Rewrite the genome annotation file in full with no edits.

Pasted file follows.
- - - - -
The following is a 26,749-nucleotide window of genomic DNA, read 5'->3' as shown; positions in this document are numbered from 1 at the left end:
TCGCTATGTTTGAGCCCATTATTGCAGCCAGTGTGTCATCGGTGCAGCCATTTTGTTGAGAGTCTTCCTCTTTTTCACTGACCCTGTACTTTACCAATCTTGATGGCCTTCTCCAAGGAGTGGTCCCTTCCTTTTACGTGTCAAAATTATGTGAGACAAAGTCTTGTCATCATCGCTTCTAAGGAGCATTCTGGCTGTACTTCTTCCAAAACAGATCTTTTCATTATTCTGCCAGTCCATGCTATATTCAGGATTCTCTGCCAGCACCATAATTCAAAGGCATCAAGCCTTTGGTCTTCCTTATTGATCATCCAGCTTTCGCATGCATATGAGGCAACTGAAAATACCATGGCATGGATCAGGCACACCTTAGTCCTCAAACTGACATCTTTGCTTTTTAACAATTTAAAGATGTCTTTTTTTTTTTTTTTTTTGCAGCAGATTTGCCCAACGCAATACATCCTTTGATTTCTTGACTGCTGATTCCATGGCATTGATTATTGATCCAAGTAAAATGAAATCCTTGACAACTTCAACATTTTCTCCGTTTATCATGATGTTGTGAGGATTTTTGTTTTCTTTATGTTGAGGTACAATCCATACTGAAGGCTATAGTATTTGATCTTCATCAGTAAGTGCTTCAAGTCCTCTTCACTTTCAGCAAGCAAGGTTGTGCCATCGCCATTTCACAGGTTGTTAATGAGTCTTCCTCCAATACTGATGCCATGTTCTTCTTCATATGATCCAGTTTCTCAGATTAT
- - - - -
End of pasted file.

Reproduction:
The following is a 26,749-nucleotide window of genomic DNA, read 5'->3' as shown; positions in this document are numbered from 1 at the left end:
TCGCTATGTTTGAGCCCATTATTGCAGCCAGTGTGTCATCGGTGCAGCCATTTTGTTGAGAGTCTTCCTCTTTTTCACTGACCCTGTACTTTACCAATCTTGATGGCCTTCTCCAAGGAGTGGTCCCTTCCTTTTACGTGTCAAAATTATGTGAGACAAAGTCTTGTCATCATCGCTTCTAAGGAGCATTCTGGCTGTACTTCTTCCAAAACAGATCTTTTCATTATTCTGCCAGTCCATGCTATATTCAGGATTCTCTGCCAGCACCATAATTCAAAGGCATCAAGCCTTTGGTCTTCCTTATTGATCATCCAGCTTTCGCATGCATATGAGGCAACTGAAAATACCATGGCATGGATCAGGCACACCTTAGTCCTCAAACTGACATCTTTGCTTTTTAACAATTTAAAGATGTCTTTTTTTTTTTTTTTTTTGCAGCAGATTTGCCCAACGCAATACATCCTTTGATTTCTTGACTGCTGATTCCATGGCATTGATTATTGATCCAAGTAAAATGAAATCCTTGACAACTTCAACATTTTCTCCGTTTATCATGATGTTGTGAGGATTTTTGTTTTCTTTATGTTGAGGTACAATCCATACTGAAGGCTATAGTATTTGATCTTCATCAGTAAGTGCTTCAAGTCCTCTTCACTTTCAGCAAGCAAGGTTGTGCCATCGCCATTTCACAGGTTGTTAATGAGTCTTCCTCCAATACTGATGCCATGTTCTTCTTCATATGATCCAGTTTCTCAGATTAT